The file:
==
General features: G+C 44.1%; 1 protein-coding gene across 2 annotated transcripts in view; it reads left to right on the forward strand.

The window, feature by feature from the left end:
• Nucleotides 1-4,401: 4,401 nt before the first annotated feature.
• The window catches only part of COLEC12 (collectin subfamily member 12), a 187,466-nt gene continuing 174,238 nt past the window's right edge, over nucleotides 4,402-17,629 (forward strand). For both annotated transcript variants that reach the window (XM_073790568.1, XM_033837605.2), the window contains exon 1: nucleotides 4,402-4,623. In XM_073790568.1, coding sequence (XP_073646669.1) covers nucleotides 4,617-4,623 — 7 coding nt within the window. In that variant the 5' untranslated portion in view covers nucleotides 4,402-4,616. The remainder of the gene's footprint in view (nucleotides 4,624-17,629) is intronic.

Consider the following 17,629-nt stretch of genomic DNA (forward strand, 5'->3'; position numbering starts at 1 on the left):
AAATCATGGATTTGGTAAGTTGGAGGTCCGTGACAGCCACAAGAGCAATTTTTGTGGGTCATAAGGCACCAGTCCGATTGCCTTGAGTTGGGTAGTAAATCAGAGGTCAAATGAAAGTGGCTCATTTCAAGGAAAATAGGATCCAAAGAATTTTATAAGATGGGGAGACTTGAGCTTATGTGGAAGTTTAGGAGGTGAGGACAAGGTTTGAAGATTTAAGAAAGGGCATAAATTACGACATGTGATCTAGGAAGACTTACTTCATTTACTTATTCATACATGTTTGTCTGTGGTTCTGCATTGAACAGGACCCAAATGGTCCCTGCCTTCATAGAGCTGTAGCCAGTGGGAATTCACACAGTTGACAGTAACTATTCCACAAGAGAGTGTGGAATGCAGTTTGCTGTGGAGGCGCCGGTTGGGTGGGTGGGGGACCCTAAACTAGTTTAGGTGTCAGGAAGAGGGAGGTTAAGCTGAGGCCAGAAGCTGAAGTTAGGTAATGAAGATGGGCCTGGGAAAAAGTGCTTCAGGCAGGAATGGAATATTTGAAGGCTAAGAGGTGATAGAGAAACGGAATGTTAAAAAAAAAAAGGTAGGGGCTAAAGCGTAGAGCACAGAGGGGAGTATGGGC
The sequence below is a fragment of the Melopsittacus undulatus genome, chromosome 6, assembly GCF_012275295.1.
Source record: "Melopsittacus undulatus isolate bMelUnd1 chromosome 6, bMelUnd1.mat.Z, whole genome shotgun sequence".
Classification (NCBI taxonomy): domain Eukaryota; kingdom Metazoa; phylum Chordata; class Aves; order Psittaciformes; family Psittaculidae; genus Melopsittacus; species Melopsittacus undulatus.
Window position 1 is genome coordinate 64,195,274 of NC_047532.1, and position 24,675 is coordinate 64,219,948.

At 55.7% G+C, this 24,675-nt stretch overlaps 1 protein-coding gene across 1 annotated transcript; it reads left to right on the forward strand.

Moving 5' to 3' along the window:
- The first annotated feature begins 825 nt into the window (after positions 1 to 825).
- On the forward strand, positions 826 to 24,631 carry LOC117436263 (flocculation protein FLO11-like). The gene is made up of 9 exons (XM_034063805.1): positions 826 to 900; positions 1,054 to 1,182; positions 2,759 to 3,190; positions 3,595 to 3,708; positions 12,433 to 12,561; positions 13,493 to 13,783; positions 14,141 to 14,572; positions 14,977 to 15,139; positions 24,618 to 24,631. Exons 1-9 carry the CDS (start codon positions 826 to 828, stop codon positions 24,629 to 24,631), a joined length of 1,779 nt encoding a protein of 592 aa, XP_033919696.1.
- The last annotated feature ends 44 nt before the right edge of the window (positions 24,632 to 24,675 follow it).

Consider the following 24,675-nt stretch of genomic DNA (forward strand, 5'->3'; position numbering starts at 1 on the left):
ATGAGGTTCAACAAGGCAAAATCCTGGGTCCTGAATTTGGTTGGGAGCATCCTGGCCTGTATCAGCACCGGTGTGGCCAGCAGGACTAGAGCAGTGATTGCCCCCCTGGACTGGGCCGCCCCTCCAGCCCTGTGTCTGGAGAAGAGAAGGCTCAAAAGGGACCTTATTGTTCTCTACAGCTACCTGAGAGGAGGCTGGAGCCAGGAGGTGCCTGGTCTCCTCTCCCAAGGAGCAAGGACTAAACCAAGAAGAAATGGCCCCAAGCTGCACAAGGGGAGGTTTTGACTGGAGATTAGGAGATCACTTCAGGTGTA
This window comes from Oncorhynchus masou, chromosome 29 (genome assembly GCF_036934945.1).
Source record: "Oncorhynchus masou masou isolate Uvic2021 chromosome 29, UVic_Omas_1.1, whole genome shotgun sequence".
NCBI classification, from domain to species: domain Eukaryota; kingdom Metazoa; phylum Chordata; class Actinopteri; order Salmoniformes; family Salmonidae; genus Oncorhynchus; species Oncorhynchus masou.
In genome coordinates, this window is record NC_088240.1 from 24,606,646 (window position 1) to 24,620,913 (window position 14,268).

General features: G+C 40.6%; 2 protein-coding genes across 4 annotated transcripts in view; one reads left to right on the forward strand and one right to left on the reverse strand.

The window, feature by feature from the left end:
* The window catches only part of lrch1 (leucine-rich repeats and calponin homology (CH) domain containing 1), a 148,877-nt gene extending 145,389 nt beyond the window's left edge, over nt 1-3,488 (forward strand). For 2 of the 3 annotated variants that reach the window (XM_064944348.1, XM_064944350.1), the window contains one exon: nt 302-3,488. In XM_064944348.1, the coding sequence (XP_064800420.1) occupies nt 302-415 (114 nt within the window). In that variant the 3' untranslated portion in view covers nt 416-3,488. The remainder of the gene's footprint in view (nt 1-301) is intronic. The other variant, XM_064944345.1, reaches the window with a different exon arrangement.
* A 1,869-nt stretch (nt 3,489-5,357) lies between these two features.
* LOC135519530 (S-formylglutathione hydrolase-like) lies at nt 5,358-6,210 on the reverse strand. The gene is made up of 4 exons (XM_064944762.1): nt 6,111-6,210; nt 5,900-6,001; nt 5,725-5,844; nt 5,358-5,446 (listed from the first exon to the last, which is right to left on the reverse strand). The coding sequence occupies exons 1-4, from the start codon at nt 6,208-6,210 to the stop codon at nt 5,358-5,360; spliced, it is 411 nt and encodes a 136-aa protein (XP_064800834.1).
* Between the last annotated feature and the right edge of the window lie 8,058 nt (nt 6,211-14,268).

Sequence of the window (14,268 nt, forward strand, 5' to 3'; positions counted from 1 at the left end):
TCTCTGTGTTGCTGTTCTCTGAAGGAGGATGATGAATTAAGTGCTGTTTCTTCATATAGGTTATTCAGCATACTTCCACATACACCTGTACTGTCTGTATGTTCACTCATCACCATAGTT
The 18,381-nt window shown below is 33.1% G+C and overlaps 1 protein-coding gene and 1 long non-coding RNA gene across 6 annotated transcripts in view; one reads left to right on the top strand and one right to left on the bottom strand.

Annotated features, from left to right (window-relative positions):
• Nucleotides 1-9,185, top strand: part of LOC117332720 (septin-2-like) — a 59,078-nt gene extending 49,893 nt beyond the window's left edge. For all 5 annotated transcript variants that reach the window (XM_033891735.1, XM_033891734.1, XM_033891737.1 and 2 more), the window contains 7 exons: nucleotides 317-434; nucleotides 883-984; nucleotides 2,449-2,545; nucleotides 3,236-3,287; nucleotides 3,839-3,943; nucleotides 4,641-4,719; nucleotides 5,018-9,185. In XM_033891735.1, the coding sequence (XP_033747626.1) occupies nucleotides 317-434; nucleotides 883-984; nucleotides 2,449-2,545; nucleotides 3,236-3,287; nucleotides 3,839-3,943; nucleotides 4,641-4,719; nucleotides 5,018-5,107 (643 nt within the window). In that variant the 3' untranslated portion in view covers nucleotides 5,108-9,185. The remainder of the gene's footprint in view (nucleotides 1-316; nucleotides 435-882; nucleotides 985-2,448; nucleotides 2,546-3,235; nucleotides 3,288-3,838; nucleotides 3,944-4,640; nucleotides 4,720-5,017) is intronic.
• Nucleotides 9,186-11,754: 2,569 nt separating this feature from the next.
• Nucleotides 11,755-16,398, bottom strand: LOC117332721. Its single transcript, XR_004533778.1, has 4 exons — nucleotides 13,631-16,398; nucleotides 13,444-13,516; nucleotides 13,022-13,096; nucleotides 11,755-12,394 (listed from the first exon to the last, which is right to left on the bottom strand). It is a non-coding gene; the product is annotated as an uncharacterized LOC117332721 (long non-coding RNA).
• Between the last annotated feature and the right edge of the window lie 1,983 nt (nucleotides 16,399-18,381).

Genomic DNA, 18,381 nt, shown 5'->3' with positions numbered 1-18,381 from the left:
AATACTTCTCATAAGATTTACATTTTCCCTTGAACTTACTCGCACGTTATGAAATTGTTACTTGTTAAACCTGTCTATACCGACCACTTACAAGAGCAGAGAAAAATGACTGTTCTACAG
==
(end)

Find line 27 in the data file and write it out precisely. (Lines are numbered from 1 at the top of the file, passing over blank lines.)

* Between the last annotated feature and the right edge of the window lie 8,058 nt (nt 6,211-14,268).